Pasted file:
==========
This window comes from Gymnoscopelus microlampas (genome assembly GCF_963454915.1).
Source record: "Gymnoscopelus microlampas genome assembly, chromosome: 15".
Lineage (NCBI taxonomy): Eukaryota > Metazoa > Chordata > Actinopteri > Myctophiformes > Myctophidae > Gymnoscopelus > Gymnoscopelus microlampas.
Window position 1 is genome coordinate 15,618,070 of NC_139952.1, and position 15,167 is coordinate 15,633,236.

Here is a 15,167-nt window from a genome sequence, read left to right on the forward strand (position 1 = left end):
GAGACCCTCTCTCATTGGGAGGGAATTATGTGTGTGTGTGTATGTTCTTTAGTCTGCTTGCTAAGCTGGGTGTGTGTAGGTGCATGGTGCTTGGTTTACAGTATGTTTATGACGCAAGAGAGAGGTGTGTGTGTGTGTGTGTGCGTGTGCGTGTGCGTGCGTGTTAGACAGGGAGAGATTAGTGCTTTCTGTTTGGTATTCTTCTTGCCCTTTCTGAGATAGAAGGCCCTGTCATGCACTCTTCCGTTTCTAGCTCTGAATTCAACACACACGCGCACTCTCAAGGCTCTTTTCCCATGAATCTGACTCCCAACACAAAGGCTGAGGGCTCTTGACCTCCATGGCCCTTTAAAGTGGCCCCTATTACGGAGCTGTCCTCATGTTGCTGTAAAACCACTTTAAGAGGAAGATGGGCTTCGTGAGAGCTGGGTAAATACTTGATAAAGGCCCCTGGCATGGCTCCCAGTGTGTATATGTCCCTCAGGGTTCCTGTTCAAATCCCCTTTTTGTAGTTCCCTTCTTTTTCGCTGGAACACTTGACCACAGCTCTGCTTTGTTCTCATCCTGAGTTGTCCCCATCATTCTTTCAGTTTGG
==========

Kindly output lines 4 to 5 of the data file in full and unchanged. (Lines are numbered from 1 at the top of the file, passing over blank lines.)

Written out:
Window position 1 is genome coordinate 15,618,070 of NC_139952.1, and position 15,167 is coordinate 15,633,236.

Here is a 15,167-nt window from a genome sequence, read left to right on the forward strand (position 1 = left end):